The most important tip I can give you on Ecuador local food, and the only one that will make you elevate from being a tourist to becoming a real traveler immersed in the local culture, is “Stay away from McDonalds“. When visiting Ecuador, there is awesome local food to try. Head to the local eateries too, and go where the locals go. For me, the food, wine and and even the water is part of the travel experience.
What to Eat in Ecuador
Throughout the country there is a lot of variety as to what is typically eaten, depending on the location. In the Sierra, potatoes almost always accompany lunch and dinner, and in the coast rice is popular. Soup is also a big part of lunch and dinner. Breakfasts often consist of toast, eggs, and juice or fruit. Batidos, or fruit shakes, are popular breakfast items or snacks.
Especially in the Coastline, Ecuadorians make a variety of breakfast meals based on green or sweet plantain and yuca, such as bolonoes, empanadas, patacones, corviches, muchines, pan de yuca, humitas and others. They are cooked with either cheese, pork or fish. They are very filling and unexpensive meals. Locro de Papa Restaurants run the gamut in terms of menu, quality, hygiene, hours and price. Basic meals can be had for less than $2, or it is possible to pay close to U.S. prices in the tourist areas, especially for food from the American chains. If you’re on a budget, your best bet for a good and local meal is to order an almuerzo (lunch) or a merienda (dinner). These normally consist of a soup, a meat main course and a dessert for $2-4.
More expensive restaurants (say, ones that charge $4 per meal or more) often add a 12% sales tax and a 10% service fee. Coffee or tea (including many herbal varieties) is typically served after the meal unless you ask for it sooner. Except at places that cater to foreigners, it is the custom not to present the diner with the bill until it is requested. While many servers are used to rude tourists, rubbing your fingers together isn’t as accepted as in Europe although it’s not considered downright rude as in the United States.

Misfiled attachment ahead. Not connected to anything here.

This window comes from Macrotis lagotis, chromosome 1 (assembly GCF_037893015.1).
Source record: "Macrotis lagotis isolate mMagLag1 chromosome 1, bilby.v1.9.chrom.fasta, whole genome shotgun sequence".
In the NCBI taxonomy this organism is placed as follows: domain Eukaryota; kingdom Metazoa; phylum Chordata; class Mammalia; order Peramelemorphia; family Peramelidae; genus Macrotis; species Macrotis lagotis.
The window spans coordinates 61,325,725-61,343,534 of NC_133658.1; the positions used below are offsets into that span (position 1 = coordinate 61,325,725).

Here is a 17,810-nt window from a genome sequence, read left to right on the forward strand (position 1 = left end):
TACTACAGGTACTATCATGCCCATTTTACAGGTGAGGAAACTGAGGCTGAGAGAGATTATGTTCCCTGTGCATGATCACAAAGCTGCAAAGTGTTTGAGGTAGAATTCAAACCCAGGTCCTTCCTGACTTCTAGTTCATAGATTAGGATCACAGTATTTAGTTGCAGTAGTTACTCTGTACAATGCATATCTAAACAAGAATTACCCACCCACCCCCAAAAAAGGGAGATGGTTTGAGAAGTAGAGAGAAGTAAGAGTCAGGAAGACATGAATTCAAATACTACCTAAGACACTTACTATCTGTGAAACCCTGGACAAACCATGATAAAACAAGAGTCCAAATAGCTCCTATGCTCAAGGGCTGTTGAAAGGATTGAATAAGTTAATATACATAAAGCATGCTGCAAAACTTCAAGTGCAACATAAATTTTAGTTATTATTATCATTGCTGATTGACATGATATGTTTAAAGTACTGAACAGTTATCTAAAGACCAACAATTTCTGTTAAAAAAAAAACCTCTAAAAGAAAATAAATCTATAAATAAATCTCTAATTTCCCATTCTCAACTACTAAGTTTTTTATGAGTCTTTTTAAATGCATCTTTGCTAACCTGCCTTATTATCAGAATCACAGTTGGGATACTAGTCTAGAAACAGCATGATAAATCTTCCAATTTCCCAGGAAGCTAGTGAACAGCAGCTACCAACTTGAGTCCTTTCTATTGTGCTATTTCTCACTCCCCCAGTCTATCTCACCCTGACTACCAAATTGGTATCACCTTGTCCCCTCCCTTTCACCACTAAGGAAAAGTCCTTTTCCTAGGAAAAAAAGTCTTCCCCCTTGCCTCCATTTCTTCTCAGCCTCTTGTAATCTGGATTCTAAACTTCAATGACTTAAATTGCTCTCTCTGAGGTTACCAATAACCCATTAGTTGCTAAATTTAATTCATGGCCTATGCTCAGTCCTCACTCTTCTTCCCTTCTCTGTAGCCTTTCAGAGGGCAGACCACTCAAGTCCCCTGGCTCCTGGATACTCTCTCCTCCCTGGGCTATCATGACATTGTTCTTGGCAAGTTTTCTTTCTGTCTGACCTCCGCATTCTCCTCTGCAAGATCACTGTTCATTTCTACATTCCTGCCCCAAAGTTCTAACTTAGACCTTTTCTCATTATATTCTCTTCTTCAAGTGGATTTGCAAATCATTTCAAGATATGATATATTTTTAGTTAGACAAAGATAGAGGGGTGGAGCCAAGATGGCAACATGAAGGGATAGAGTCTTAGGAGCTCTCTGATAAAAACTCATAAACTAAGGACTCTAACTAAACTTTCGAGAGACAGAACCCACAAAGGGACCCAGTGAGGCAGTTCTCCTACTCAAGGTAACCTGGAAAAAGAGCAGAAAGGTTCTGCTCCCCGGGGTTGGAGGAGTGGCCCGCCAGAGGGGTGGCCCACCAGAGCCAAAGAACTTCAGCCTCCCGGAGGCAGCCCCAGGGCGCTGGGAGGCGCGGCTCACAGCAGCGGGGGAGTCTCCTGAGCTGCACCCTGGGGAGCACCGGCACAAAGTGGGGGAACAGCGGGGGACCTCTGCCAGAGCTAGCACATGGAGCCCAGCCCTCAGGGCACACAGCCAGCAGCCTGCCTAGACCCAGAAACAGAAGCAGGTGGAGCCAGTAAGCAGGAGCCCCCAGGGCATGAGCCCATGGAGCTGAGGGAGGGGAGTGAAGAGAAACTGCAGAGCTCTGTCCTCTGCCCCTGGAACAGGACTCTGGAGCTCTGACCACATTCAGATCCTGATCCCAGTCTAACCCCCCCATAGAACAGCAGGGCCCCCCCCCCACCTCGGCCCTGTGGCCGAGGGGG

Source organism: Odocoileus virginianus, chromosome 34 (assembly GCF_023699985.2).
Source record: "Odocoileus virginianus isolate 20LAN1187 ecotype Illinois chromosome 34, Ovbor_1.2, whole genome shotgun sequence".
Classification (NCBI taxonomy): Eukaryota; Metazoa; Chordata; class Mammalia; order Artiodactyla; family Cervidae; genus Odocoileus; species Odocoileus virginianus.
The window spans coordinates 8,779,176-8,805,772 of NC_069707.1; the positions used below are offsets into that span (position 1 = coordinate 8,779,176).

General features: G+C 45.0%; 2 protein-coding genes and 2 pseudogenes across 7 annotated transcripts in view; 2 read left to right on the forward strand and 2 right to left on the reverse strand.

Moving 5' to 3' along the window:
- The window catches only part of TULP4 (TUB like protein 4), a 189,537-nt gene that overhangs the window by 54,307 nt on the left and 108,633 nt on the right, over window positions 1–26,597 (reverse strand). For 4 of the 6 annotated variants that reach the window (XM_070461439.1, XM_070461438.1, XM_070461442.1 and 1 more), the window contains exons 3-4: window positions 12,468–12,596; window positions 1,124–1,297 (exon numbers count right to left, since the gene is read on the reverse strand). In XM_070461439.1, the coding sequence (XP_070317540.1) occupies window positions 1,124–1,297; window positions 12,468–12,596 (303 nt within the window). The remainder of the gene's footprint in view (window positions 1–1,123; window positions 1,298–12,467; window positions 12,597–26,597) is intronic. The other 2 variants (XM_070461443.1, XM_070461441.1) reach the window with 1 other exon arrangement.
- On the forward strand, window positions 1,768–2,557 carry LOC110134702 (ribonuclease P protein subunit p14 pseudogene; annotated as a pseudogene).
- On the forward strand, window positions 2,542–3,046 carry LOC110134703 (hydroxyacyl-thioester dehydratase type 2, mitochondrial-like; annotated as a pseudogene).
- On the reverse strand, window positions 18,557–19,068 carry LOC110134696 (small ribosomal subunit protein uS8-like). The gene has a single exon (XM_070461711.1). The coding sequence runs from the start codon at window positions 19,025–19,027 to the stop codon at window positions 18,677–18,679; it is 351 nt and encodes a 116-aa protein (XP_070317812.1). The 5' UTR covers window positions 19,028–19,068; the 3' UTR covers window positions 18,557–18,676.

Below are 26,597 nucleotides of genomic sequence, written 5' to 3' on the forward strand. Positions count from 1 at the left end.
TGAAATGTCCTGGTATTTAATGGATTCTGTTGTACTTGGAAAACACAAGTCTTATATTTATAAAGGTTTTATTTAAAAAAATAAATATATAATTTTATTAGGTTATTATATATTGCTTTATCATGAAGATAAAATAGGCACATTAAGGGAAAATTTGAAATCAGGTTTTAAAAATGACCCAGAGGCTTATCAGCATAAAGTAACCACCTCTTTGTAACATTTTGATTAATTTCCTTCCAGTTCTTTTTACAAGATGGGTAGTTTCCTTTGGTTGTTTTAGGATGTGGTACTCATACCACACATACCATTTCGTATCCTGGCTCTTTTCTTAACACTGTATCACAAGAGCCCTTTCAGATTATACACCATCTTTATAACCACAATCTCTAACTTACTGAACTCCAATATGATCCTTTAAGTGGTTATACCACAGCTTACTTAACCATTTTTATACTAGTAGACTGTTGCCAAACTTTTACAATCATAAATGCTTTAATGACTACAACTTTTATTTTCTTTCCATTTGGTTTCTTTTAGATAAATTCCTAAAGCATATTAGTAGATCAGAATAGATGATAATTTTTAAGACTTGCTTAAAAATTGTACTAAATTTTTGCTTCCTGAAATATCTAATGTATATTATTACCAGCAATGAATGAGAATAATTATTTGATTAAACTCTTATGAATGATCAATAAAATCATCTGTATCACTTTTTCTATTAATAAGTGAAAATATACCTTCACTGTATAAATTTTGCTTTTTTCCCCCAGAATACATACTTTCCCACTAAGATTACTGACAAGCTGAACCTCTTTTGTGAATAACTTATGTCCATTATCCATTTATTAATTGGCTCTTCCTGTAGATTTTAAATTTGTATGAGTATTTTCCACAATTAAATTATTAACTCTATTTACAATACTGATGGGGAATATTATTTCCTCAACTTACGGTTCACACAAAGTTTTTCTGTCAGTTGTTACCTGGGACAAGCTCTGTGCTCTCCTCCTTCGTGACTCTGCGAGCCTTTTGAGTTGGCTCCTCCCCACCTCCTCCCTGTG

The best way to get the check is to tell your server “La Cuenta, Por Favor.” Smoking is allowed in most restaurants, but the law explicitly prohibits smoking in closed areas, so it’s a good idea to ask for a smoking section, or ask if the restaurant allows smoking. Cuy or Guinea Pig Locro de papa is a famous Ecuadorian soup with avocados, potatoes and cheese. Ceviche is a common dish found on the coast. It is a cold seafood cocktail that is usually served with “chifles,” thin fried plantains, and popcorn.
Encebollado is a hearty fish soup with yuca, also found on the coast: A tomato-fish soup filled with chunks of yucca, marinated vegetables with “chifles” thrown in for added crunch. In the Highlands, Ecuadorians eat cuy, or guinea pig. The entire animal is roasted or fried and often served skewered on a stick. Empanadas are also a common local food that are usually consumed as snacks in the afternoon. The most common varieties of this filled pastry are cheese and/or chicken.
What to Drink in Ecuador
Bottled water is very common and is safe to drink; it comes con gas (carbonated) and sin gas (non-carbonated). Water from the tap is unsafe to drink. Even Ecuadorians generally only drink bottled (or boiled) water. Coffee is widely available in cafes and restaurants, and also sold in bean form. Tea is also common, usually with a good selection including herbal.
Fruit juice is plentiful and good, and you will often have many options: piña (pineapple), mora (blackberry), maracuyá (passion fruit), naranja (orange), sandía (watermelon), naranjilla (a jungle fruit), melon, taxo, guanabana, guava, etc. If you’d like it made with milk, sort of like a less-frozen milkshake, ask for a batida. Note that often juices are served lukewarm. Aguardiente, often made from fermented sugar cane, is the local firewater. If possible, have some ground freshly into your cup from the sugarcane.
Other local foods, or drinks that you recommend? Please add and comment.